There are also some closed adoptions where the birth parents do not know any information about the adoptive parents. There is no contact during the adoption process or after it is finalized. The legal records are sealed until an adoptee turns 18. At that point, they can get the records unsealed through legal means and the birth family can reconnect if all the parties involved want to. It is important to note that depending on the courts in your respective state of residence the laws can change and the courts can overturn a closed sealed adoption record case. At that point, the court can share the information (some or all of the adoption case file) with the adoptee. This usually does not occur until the adoptee is 18, but each state has its own laws.
Although some expectant parents would like some privacy or anonymity, there are better ways to achieve this desired outcome without having a fully closed adoption. Many expectant parents have a semi-open adoption plan which is where the birth parents, the adoptive parents, and the child do not have regular communication with one another. The little communication they do have is sending a scrapbook or an update once a year through the adoption agency. Semi-open adoptions could also mean no annual communication but the adoptive parents have information on the birth parents to share with their child. This information could include medical records and history, photos, names, and other personal information.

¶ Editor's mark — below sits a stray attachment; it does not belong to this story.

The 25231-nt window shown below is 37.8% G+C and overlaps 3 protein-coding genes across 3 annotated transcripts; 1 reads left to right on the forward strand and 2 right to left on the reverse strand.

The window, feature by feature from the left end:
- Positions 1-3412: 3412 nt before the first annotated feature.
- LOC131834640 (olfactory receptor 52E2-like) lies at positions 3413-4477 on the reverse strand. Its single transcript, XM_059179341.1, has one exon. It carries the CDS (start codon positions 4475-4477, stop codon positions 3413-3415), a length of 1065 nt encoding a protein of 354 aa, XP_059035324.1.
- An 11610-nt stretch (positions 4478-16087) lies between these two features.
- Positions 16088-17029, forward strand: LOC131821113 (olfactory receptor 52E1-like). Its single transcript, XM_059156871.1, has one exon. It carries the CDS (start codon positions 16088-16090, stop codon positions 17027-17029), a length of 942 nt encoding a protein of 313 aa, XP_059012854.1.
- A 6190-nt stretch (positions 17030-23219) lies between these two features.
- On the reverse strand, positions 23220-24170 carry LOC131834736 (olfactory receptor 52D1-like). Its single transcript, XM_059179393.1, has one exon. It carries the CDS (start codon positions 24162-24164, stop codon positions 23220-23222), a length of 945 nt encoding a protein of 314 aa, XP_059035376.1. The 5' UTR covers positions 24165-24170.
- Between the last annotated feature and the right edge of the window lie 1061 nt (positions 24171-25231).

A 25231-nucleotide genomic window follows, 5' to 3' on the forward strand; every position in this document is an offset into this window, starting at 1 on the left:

Finally, your adoption plan can include information on the level of involvement from extended family members, expectant parents, and prospective adoptive parents before the child is born and after. The adoption plan could also include information on birth parent expenses.
3. What Are Birth Parent Expenses?